It can be safely said that 2016 has been a memorable year in Washington, D.C. Everything the experts knew about politics was turned upside down and inside out as the election results broke nearly every rule we have ever known.
These days, almost anything for the home can be automated. Door locks, window blinds, switches, toasters—all are available as "smart devices" connected to the Internet of Things (IoT). Despite this bevy of products, they can’t all work together.
Regardless of what the federal government does or does not do in the coming months and years to incentivize and otherwise promote energy efficiency initiatives, most states are continuing to ramp up their own efforts.
Crops, of course, have always relied on three things from nature: soil, water, and sunlight. If executives at AeroFarms have their way, though, the future of crop growing will be mesh cloth, small amounts of water, and LED lights.
In late October, Tom Vilsack, U.S. Secretary of Agriculture, announced that the U.S. Department of Agriculture (USDA) is providing $3.6 billion in loans to fund 82 electric projects for rural electric utilities in 31 states.
Each year, the Occupational Safety and Health Administration (OSHA) lists its top 10 violations for the year. One list is for construction-site safety violations, and the other is for nonconstruction workplace safety violations.
Residential electricity prices in the United States were set to decline in 2016 for the first time since 2002, according to the Oct. 6, 2016 “Today in Energy” report from the U.S. Department of Energy’s Energy Information Administration (EIA).
The International Energy Agency (IEA) raised its five-year growth forecast for the renewable industry because renewable energy surpassed coal last year as the largest source of installed power worldwide.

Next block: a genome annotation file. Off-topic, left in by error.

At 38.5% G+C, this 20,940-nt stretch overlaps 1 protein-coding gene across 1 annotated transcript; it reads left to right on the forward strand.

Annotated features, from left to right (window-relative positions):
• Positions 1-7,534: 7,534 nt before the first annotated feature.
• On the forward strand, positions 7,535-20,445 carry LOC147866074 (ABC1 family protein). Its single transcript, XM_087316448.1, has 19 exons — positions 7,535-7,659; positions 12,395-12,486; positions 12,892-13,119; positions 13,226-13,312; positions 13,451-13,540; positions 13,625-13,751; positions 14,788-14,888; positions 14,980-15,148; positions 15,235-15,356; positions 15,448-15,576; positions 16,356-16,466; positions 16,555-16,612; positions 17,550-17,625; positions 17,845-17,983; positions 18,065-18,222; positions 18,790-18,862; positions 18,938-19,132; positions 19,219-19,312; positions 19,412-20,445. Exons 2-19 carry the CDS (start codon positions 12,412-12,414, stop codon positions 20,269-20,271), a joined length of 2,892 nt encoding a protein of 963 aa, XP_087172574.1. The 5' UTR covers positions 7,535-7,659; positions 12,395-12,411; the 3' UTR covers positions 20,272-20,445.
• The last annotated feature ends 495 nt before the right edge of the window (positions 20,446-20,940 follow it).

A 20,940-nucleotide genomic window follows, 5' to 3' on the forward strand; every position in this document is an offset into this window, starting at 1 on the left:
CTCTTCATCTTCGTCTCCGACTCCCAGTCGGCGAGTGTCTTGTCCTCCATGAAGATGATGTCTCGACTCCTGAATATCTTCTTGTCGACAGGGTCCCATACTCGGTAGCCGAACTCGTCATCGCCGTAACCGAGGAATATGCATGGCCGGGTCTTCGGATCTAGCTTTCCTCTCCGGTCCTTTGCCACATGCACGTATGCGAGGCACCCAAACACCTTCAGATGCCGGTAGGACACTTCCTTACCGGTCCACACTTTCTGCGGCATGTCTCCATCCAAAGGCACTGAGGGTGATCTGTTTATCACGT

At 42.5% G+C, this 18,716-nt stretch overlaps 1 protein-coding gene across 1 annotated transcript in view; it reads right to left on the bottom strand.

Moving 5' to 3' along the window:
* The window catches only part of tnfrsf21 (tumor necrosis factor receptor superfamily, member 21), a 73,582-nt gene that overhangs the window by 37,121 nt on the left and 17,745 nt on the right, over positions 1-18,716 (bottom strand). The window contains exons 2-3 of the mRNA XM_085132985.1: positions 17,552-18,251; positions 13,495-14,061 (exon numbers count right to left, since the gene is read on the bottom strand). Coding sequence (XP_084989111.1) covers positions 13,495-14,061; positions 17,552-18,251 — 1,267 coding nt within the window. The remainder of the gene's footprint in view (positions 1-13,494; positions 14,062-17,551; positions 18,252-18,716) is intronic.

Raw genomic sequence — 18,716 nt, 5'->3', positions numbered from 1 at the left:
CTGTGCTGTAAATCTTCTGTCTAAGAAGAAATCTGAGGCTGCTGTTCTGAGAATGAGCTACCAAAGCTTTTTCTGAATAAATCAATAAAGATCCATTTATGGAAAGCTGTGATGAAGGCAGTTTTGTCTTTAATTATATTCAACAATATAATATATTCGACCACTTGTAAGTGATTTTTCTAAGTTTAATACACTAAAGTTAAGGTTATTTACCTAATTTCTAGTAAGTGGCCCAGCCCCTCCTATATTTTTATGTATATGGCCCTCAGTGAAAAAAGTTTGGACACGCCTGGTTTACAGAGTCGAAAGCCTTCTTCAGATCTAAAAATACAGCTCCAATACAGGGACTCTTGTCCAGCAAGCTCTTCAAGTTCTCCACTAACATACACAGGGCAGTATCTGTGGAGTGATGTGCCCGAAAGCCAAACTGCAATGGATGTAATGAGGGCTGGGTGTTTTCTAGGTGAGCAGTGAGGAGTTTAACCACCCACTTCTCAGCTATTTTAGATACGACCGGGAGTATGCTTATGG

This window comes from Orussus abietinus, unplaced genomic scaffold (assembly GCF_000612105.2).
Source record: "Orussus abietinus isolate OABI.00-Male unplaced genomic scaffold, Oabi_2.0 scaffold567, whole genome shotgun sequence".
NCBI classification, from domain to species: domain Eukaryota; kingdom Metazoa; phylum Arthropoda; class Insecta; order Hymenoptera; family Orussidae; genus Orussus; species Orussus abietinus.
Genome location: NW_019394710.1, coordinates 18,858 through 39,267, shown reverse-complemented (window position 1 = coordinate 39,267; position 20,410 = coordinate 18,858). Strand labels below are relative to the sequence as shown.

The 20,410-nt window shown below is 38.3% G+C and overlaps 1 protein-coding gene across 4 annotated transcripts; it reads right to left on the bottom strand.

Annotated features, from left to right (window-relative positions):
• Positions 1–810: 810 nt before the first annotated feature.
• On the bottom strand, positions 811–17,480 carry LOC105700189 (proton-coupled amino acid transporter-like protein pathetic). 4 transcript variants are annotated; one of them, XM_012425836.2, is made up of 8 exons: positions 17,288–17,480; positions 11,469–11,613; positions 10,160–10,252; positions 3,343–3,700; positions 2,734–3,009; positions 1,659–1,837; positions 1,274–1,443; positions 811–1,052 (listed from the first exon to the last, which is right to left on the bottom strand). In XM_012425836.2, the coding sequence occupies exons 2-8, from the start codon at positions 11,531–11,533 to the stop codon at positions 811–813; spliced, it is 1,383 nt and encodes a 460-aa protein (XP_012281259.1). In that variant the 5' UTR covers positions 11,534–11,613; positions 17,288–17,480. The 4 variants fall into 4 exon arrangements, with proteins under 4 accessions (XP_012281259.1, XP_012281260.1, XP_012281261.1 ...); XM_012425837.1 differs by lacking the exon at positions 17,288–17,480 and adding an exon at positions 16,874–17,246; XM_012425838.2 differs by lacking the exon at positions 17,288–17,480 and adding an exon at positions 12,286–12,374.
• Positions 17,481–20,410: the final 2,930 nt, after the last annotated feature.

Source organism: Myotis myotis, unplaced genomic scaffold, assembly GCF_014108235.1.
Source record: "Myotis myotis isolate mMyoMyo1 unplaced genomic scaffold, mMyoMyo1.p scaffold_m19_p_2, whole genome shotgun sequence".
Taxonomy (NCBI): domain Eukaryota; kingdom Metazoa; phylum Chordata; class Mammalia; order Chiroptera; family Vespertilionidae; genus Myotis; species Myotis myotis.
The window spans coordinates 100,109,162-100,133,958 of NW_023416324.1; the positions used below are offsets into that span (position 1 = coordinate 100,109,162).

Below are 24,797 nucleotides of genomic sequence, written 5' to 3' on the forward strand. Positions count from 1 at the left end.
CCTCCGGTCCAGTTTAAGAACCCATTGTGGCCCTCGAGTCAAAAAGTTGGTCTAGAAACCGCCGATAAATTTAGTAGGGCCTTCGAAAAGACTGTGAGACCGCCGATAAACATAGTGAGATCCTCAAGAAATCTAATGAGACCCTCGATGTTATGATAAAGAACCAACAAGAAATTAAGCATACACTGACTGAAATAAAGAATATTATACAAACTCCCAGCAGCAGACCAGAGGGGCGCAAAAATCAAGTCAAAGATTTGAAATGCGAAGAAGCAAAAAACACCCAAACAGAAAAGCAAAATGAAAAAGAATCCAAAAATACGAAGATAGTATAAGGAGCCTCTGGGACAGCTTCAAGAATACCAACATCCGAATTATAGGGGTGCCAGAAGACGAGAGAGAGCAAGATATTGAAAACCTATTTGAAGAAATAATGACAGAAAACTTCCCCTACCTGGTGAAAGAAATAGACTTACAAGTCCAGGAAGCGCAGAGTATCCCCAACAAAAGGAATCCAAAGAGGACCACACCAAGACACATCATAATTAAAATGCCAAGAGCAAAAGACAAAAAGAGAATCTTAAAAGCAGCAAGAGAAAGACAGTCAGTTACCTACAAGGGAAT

California has long been a national leader in areas of renewable energy, digital innovation and fighting climate change. Occasionally, it surrenders the top spot to another state, as it has to Texas in the field of wind power. Sometimes, it gains it back.
Recently, LED lights have been touted as the technology that would catapult the nation's lighting program into the future, but there is now growing concern over the potential negative impact of LED lights on human sleep patterns and nocturnal animal health and behavior.
This summer, in the aftermath of a heavy storm, Duluth, Minn., residents were mostly concerned about when their electricity would be restored. They were unlikely to be thinking about how the city would dispose of all of the toppled trees.
Storage technology has emerged as the next stage in the evolution of renewable energy as a viable form of power on a grid scale. Governments, utilities and residential customers are embracing a wide range of storage technology to counter the variability of wind and solar generation.